Oral Histories

Interview of Clara Castelnuovo-Tedesco

Wife of composer and pianist Mario Castelnuovo-Tedesco.
La Sua Fede
Interviews not in a series, part one
Biographical Note:
Wife of composer and pianist Mario Castelnuovo-Tedesco.
Andrade, Rebecca
Castelnuovo-Tedesco, Clara
Persons Present:
Castelnuovo-Tedesco and Andrade. Lorenzo Castelnuovo-Tedesco, Castelnuovo-Tedesco's younger son, was present during some of the early sessions.
Place Conducted:
Castelnuovo-Tedesco's home in Beverly Hills, California.
Supporting Documents:
Records relating to the interview are located in the office of the UCLA Library's Center for Oral History Research.
Interviewer Background and Preparation:
The interview was conducted by Rebecca Andrade, assistant editor, Oral History Program, UCLA.Andrade prepared for the interview by chatting with associates of the composer in the Los Angeles music community and studying standard library references, such as David Ewen's The New Book of Modern Composers and the Encyclopedia Judaica.
Processing of Interview:
Transcription of the tapes and the initial audit editing were done by the interviewer. She checked the transcript against the original tape recordings, editing for punctuation, paragraphing, and spelling and verifying proper nouns. Words and phrases inserted at the time of editing have been bracketed. Castelnuovo-Tedesco reviewed and approved the edited transcript. She provided the Italian spellings of some names mentioned and answered the editor's queries. At her request, an excerpt from her husband's autobiography was included in the volume.Mitch Tuchman, senior editor, reviewed the edited transcript. Intrigued by the appearance of certain Spanish phrases, such as como se dice and como se llama , he checked the original tape recordings. There he found that the phrases transcribed in Spanish (and subsequently rendered in Italian by Castelnuovo-Tedesco in her review) had been recorded in Italian as had other Italian words and phrases, which had been deleted during the original transcription. Some English language questions and responses had also been deleted. With the aid of Sylvia Tidwell, an assistant editor with a knowledge of Italian, all of this material was restored; the entire manuscript was then reedited.At Castelnuovo-Tedesco 's request, Nick Rossi wrote the introduction. Other front matter and the index were prepared by Oral History Program staff.
3.5 hrs.
Regents of the University of California, UCLA Library.
Alfredo Forti's woolen mills — Siblings — Studying many languages — The family moves from Prato to Florence, Italy — The geographic origins of the Jews of Italy — The role of Jewish traditions in the family — World War I hospital work — Musical education — Private lessons in literature — Meeting Mario Castelnuovo-Tedesco socially — Mario's family background — Looking at childhood photographs — Letter from a colleague of Mario — Two singers: Memmi Strozzi and Madeleine Grey.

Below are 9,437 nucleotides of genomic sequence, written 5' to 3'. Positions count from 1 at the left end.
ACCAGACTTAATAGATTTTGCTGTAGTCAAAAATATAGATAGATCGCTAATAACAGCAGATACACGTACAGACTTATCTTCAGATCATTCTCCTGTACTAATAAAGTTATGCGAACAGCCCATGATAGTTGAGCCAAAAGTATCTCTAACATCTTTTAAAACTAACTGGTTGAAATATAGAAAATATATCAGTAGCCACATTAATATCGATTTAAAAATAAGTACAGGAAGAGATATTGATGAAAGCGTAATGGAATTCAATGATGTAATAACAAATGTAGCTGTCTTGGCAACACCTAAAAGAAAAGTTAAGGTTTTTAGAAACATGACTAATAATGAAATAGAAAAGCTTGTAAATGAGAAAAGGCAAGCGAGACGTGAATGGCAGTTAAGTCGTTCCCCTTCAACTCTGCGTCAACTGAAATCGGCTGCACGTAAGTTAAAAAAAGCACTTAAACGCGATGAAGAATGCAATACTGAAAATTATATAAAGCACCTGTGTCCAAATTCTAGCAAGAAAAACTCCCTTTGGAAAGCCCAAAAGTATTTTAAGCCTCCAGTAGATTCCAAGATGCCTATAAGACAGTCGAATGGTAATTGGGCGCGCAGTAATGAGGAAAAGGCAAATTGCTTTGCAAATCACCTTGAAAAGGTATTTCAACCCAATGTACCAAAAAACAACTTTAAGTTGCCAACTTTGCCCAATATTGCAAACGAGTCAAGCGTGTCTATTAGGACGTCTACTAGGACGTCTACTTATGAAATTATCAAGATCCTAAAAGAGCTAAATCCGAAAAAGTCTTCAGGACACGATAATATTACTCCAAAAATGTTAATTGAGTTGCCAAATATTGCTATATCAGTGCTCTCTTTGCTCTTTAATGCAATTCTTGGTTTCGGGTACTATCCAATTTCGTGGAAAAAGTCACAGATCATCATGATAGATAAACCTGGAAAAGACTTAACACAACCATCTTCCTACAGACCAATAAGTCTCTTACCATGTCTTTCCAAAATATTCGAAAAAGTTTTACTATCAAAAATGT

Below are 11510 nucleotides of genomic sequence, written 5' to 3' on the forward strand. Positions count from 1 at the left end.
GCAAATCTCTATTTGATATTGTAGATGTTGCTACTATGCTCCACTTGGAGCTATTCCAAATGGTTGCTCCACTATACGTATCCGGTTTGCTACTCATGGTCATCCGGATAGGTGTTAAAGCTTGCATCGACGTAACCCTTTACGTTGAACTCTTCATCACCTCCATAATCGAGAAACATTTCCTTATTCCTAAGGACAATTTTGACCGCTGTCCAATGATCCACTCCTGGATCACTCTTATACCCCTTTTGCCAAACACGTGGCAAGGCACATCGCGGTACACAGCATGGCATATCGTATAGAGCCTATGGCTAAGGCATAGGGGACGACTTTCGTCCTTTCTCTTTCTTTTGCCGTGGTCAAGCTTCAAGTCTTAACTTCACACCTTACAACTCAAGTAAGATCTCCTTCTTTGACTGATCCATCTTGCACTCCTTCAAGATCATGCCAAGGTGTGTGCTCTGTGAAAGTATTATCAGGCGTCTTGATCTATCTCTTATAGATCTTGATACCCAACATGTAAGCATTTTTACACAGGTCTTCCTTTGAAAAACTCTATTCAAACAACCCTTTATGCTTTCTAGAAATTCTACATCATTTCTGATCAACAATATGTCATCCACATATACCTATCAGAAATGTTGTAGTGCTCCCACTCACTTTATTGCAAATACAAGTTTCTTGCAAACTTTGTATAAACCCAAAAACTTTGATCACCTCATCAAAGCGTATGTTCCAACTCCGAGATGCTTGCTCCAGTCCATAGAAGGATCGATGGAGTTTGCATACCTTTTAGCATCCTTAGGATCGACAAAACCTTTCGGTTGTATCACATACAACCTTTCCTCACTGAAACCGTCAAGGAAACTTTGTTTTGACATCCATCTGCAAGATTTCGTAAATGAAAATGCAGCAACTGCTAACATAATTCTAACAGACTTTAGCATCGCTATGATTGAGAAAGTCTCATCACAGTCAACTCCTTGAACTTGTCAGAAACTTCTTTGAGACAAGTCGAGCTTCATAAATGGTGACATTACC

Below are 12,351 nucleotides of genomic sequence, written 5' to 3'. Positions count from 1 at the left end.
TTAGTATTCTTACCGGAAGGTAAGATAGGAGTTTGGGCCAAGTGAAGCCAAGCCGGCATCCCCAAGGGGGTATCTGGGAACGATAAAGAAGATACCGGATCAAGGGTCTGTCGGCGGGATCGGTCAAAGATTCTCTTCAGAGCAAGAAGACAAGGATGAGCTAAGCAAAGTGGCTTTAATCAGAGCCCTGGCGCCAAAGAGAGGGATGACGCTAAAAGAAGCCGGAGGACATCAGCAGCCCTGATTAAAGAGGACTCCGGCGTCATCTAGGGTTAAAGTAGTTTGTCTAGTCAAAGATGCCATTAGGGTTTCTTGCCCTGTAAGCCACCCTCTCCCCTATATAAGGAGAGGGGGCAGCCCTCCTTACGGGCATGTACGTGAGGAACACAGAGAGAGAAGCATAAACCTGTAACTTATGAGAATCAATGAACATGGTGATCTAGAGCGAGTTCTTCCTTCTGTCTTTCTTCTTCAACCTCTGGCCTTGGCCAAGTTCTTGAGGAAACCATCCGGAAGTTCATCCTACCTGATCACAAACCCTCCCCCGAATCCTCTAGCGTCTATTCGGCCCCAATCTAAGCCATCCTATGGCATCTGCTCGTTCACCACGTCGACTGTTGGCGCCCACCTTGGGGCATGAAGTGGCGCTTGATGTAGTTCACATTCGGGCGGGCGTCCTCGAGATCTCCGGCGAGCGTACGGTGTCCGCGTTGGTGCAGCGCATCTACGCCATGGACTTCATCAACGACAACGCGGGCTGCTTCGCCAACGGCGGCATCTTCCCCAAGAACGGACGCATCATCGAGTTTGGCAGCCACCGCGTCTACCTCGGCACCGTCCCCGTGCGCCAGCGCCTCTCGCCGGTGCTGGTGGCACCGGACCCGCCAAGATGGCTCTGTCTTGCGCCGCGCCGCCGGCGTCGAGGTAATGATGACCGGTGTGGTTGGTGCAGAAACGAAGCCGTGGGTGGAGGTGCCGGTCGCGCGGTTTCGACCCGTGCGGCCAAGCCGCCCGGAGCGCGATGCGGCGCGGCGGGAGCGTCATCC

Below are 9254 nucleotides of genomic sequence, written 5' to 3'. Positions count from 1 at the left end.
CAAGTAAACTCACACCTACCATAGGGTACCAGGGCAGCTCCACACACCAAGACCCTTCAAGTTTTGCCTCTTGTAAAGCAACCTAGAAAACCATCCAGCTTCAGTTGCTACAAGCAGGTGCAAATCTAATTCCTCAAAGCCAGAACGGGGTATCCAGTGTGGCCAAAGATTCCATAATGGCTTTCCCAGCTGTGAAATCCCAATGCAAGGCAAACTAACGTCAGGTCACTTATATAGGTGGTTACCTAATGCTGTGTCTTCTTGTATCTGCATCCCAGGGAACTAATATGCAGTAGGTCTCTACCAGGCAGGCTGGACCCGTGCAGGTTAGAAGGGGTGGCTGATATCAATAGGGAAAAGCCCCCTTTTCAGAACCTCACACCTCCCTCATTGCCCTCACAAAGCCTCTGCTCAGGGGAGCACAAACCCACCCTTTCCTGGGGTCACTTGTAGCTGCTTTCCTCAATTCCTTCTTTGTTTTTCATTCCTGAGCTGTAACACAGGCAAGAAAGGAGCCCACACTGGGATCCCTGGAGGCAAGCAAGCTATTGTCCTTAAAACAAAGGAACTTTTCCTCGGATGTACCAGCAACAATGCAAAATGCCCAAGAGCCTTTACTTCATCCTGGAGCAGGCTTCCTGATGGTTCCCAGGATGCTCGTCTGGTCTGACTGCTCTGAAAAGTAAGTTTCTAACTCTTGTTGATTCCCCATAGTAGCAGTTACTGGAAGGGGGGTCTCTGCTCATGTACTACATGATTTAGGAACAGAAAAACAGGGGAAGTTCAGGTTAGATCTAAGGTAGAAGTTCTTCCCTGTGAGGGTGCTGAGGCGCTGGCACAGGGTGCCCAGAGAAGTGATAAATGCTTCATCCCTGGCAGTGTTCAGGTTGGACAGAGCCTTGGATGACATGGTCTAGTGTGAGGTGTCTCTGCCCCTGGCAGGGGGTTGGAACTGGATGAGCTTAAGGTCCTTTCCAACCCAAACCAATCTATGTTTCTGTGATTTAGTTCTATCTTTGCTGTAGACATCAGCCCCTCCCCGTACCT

Derivation of the name Castelnuovo-Tedesco — Family photos — Mario's early inclination toward music — Studying in Florence with Ildebrando Pizzetti — Marriage — Singing Mario's songs and those of Debussy.
Florence: the music and fine arts community — Friendships with Igor Stravinsky, Jascha Heifetz, and Arturo Toscanini — Mario's working habits — Early married life — Birth of sons, Pietro and Lorenzo — Their upbringing, religious training, and musical education — A granddaughter studies piano.
The coming of fascism — Emigration from Italy with the help of Toscanini, Heifetz, and Gregor Piatigorsky — Performance of Mario's music prohibited by the Fascists — The Jews hidden in convents by anti-Fascist priests — The situation rapidly deteriorates for Italian Jews after the Rome-Berlin Axis Pact — Fate of the family — Concertizing in America as a livelihood — Amelia Rosselli's tragic life — Settling in Larchmont, New York — Impressions of the voyage to America — Aldo Bruzzichelli.
Initial impressions of New York — A safe life for emigres in New York— Moving to California — Music for the movies — Teaching, working freelance for the studios, and composing for himself -- Well-known and not so well-known pupils — Relative lack of classical music performances in Los Angeles—American reception of Mario's music — The decline of vocal chamber music — Friends among the Italian anti-Fascists.
Pizzetti's influence on Mario — The relation of Mario's music to that of seminal, early twentieth-century composers—Music for voice and overtures for Shakespeare's plays -- Mario's development in the classical musical tradition — An excerpt from Mario's autobiography -- "Modern life spoils things" -- Becoming American citizens — The Castelnuovo-Tedesco Society — Current performances — Requests for manuscripts.